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Health Literacy: Two Reports, Time for Action

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Title: Health Literacy: Two Reports, Time for Action


1
Health LiteracyTwo Reports, Time for Action
  • April 23, 2008
  • Presentation to School Health 2008
  • Debra Lynkowski, Canadian Public Health
    Association
  • Nadine Valk, Canadian Council on Learning

2
Health literacy is
  • the ability to access, understand and act on
    information for health

3
CPHA is
  • a national, not-for-profit, voluntary association
  • committed to universal and equitable access to
    the basic conditions necessary for the health of
    all Canadians

4
Health is
  • "a state of complete physical, mental and social
    well-being and not merely the absence of disease
    or infirmity.--World Health Organization
  • determined by complex interactions between
    individual characteristics, social and economic
    factors and physical environments.

5
Public health focuses on
  • the health of the community
  • social contexts
  • health promotion and prevention

6
Health promotion
  • strengthens peoples skills and capabilities
  • enables individuals to control the determinants
    of health

7
Determinants of health..
  • income
  • social status
  • social supports
  • working conditions
  • social environments
  • education
  • physical environment
  • personal health practices
  • genetics
  • gender
  • culture
  • literacy

8
Health and literacy
  • National Literacy and Health Program (1994)
  • Plain Language Service (1997)
  • First Canadian Conference on Literacy and Health
    (2001)
  • Second Canadian Conference on Literacy and Health
    (2004)
  • Chronic Disease Prevention and Management (2007)
  • Expert Panel on Health Literacy (2008)

9
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10

Health Literacy in Canada A Healthy Understanding

11
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12
Measuring Literacy
  • 1980s and 1990s new way to measure adult skills
    and across different population
  • 1994 International Adult Literacy survey (IALS)
    prose, document, numeracy
  • 2003 Adult Literacy and Life Skills Surveys
    (ALLS) addition of problem solving, refinements
    to health-related items and self-reported health
    status

13
Measuring Literacy
  • The International Adult Literacy Survey (IALS)
  • The U.S. National Adult Literacy Survey (NALS)
  • The Adult Literacy and Life Skills Survey (ALLS)
  • Large-scale direct assessments of adult skills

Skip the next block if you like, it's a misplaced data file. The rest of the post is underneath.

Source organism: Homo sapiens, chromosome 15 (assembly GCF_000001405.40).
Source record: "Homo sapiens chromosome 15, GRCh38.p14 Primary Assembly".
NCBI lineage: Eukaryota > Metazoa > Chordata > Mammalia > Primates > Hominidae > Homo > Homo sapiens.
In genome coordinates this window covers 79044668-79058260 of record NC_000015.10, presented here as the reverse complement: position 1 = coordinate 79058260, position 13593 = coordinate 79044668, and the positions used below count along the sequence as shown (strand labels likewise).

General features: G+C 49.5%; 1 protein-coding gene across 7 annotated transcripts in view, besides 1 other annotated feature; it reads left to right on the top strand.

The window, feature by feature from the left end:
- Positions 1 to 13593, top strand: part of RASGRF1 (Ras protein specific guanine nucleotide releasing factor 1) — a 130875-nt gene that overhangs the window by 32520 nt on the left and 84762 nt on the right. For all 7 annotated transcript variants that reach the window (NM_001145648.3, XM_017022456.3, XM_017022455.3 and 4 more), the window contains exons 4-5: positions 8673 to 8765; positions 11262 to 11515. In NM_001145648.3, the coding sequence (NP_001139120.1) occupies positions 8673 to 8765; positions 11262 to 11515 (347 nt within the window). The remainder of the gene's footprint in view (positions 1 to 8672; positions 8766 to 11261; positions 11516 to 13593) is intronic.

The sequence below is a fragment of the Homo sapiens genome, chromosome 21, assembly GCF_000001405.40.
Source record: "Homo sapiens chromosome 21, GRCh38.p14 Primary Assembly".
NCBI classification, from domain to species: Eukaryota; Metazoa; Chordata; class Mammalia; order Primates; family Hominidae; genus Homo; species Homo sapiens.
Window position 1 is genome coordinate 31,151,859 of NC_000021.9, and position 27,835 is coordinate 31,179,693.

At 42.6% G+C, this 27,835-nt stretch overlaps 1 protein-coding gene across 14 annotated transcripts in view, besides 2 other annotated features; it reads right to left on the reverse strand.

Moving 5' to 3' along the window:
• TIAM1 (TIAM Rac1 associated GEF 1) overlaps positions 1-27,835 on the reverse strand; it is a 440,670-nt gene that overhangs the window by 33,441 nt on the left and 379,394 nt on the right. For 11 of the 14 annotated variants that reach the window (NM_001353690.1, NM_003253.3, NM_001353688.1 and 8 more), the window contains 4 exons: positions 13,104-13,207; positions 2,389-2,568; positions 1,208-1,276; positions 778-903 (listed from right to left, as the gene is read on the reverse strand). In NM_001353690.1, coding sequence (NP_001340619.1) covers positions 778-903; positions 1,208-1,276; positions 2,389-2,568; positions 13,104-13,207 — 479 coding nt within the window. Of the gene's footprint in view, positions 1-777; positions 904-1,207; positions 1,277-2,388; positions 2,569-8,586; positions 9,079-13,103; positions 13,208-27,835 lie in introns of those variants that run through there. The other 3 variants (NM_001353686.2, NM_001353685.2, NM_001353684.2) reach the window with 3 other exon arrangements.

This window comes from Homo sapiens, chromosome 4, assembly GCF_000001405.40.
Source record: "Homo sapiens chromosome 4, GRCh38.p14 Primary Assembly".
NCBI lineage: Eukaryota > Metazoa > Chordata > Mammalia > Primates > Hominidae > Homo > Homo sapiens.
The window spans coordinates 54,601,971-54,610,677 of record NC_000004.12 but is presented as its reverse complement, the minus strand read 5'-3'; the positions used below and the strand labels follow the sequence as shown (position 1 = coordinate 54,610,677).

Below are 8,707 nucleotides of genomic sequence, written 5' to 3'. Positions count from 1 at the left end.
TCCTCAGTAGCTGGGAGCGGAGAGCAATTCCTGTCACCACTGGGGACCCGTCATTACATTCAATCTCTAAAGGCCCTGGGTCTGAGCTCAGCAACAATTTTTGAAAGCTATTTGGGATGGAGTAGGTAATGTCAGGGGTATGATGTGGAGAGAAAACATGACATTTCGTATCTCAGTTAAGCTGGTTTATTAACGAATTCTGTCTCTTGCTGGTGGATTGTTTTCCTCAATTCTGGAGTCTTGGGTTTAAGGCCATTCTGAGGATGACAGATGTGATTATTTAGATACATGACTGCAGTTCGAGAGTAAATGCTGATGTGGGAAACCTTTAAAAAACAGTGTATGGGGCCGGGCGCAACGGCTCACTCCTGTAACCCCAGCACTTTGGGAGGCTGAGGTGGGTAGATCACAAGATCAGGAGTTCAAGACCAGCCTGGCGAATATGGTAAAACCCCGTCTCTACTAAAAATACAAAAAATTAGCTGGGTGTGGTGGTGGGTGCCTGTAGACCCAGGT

administered to representative samples of adults
  • Internationally comparable data available for 25
    countries, 1990-1998, and in 6 countries in 2003
  • Survey based on theoretical understanding of the
    determinants of the relative difficulty of adult
    literacy and numeracy tasks

14
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15
Measuring Health Literacy
  • Using 350 unique items in NALS/IALS/ALLS
  • 191 items judged to measure health-related
    activities
  • Health-related items assigned to health literacy
    sub-domains

16
Measuring Health Literacy
  • 66 tasks represent activities directly related to
    health care settings.
  • 125 tasks represent activities likely to occur
    outside formal health care settings
  • new 500-point health activities literacy scale
    (HALS)

17
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19
(adopted for the NALS, IALS and ALLS analysis)
The degree to which individuals have the
capacity to obtain, process and understand basic
health information and services needed to make
appropriate health decisions
The measurement definition of health literacy
20
Limitations of the Health Literacy Scale
  • The ALLS-based health literacy scale excludes
    several dimensions of health literacy that theory
    suggests are important, such as
  • measures of oral fluency,
  • reading component skills,
  • problem solving, and
  • scientific literacy.

While not perfect, HL measures can provide new
insights that carry implications for both policy
and further research. We now have a measurement
tool that can further identify the link between
health literacy and social and economic
determinants and outcomes.
21
Health literacya composite of all basic
literacies
There are more adults with low levels of health
literacy (60) than with low levels of prose
literacy (48), suggesting that health literacy
and prose literacy are different. To master
health-literacy tasks, adults are required to
use prose literacy, document literacy and
numeracy skills simultaneously. A weakness in
any of the three skills will limit an
individuals ability to master the full range of
health-literacy tasks.
Proportion of population with low literacy
levels, by literacy type, ages 16 and older
22
Health literacy . matters
After controlling for the effect of age, gender,
education, mother tongue, immigrant and
Aboriginal status, individuals with low levels of
literacy are still more likely to have fair or
poor health, rely on income support or not engage
in the community. .
Comparison of social and health outcomes, by
health-literacy level
23
Health literacyimpacts population health
Prevalence of diabetes, average health-literacy
scores by health regions
The analysis of the relationship between health
literacy and health risks such as arthritis,
diabetes, heavy drinking, high blood pressure,
injuries, stress and asthma for each of Canadas
health regions is worth noting. Of the factors
analyzed, diabetes was the most significant.